Ben, age 46
As a media specialist, Ben, age 46 helps teachers and students integrate technology into the curriculum. He loves collaborating with teachers and students, and being around amazing people. His biggest challenge is staying on top of the latest technology tools and websites available for teaching and learning.
We asked Ben, age 46 some questions about what he knows or wants to know about the 403(b) and saving for retirement, and this is what he said.
On a scale of 1 to 10, with 10 being total understanding, how well do you understand saving for retirement? Why did you pick this number?
I picked 8 because I spend a lot of my free time reading about investing and saving for retirement. However, I feel like I still have a lot to learn about maximizing tax benefits and withdrawing from investments during retirement.
What is your biggest money worry?
There is a lot of poverty in my school. I worry that students, especially low income students, will not achieve the financial literacy necessary to thrive as adults.
Do you have a 403(b)? If yes, are you satisfied with your investment? If you do not have a 403(b), why not?
I have a 403(b) with Oppenheimer. I should say "had" because in Colorado we can contribute to a 401(k) so I switched to that. There are much better investment choices available. On a scale of 1 to 10, my satisfaction with my 403(b) plan is 1. If I could change anything about my plan, I would like to eliminate it as teachers in my district have access to an excellent, low-fee 401(k) that is managed by our state's pension. However, the 403(b) is still available in our district and it is the one that most of our teachers get funneled into because the insurance salesmen weasel their way into our staff lounges and our teacher's union has a relationship with one of the 403(b) vendors because they have agreed to buy our new teachers lunch during the union's welcome meeting. I am currently working with our benefits department to have better options added to our 403(b).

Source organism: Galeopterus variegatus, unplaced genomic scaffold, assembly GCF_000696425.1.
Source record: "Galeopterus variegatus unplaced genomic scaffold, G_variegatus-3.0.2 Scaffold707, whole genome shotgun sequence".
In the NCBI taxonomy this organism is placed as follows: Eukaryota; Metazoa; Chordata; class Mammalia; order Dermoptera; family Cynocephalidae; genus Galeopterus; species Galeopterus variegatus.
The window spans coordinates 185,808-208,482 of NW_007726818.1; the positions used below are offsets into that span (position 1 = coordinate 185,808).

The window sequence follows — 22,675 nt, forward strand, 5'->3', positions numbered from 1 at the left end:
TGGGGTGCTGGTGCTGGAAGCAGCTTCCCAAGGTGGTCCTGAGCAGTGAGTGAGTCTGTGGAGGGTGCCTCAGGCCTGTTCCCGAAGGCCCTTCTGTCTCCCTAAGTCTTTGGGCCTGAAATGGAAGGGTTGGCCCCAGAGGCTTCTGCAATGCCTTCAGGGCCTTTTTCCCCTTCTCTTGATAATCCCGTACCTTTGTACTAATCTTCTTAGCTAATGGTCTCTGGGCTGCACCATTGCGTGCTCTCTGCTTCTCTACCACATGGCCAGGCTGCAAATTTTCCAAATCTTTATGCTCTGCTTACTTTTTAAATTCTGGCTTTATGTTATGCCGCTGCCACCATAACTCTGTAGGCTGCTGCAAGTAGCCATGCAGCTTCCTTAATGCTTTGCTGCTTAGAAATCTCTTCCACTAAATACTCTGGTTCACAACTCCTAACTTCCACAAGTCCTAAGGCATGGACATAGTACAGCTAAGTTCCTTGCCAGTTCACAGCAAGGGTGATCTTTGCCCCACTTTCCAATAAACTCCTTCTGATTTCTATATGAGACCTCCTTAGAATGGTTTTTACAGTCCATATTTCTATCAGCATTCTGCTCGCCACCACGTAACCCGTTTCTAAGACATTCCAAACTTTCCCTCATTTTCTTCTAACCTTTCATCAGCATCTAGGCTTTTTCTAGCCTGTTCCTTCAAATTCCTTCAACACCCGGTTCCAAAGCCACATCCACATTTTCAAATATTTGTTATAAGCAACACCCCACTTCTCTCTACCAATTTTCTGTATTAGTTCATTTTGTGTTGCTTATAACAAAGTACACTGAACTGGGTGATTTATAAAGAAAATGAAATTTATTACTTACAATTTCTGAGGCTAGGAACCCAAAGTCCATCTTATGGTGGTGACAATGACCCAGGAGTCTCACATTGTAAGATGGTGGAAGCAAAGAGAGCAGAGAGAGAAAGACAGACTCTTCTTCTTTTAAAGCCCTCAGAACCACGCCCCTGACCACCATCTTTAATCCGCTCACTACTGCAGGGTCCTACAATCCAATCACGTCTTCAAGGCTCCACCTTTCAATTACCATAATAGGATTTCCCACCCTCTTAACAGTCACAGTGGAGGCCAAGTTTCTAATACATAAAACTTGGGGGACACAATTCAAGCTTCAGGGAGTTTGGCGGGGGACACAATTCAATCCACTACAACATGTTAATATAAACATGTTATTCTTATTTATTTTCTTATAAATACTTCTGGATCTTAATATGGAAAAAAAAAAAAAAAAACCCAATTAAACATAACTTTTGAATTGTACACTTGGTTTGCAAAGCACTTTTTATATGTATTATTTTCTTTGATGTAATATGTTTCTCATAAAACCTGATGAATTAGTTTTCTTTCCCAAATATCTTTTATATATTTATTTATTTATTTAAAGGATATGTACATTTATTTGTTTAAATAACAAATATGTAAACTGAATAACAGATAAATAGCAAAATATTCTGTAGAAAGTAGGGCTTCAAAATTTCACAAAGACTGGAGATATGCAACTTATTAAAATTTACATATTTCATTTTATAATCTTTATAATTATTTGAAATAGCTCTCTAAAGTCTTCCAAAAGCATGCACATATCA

What prompted you to start a 403(b)?
In 2000 I took an instructional support position with an extended contract. My boss suggested investing the extra income, instead of spending it. It was probably the best advice I ever got.
Did you ever hear about the 403(b) in your teacher preparation program?
No. I received no financial literacy instruction in high school or college. I basically knew nothing about investing until I heard an interview with John Bogle. The story was about how people were getting fleeced in their retirement plans.
Do you know what a fiduciary financial advisor is? If yes, how would you describe a fiduciary to a colleague?
Yes. I would say a fiduciary financial advisor is supposed to have their client's best interest in mind. However, the two fiduciary financial advisors I have met, and that work with our district, do not appear to have our teachers' best interest in mind. I'd warn colleagues to be leery of them. I'd recommend working with hourly CFP®s that have signed a fiduciary pledge. Paying a 1-2% AUM (assets under management) fee is giving up too much of your future retirement. [Note: 403bwise information on working with a financial advisor]
If you could ask a financial advisor one question what would it be?
I'm not 100% certain if my wife and I will be in a lower or higher tax bracket during retirement. I'd love to sit down with an hourly CFP® and try to determine exactly which tax bracket we will fall into and then get some guidance on how much money we should be putting into a traditional vs Roth 457.
Anything else you would like to share with us?
For the past few years, I have been working with my HR department to improve offerings in our 403(b) and 457 plans. I recently received word that low-fee Vanguard options will be added to our 457 plan. I'm continuing to work on improving our 403(b) options. If you are a teacher fighting for better choices I would say not to give up on the fight. As Dan Otter says, our "403(b)s are broken and together we can fix them!"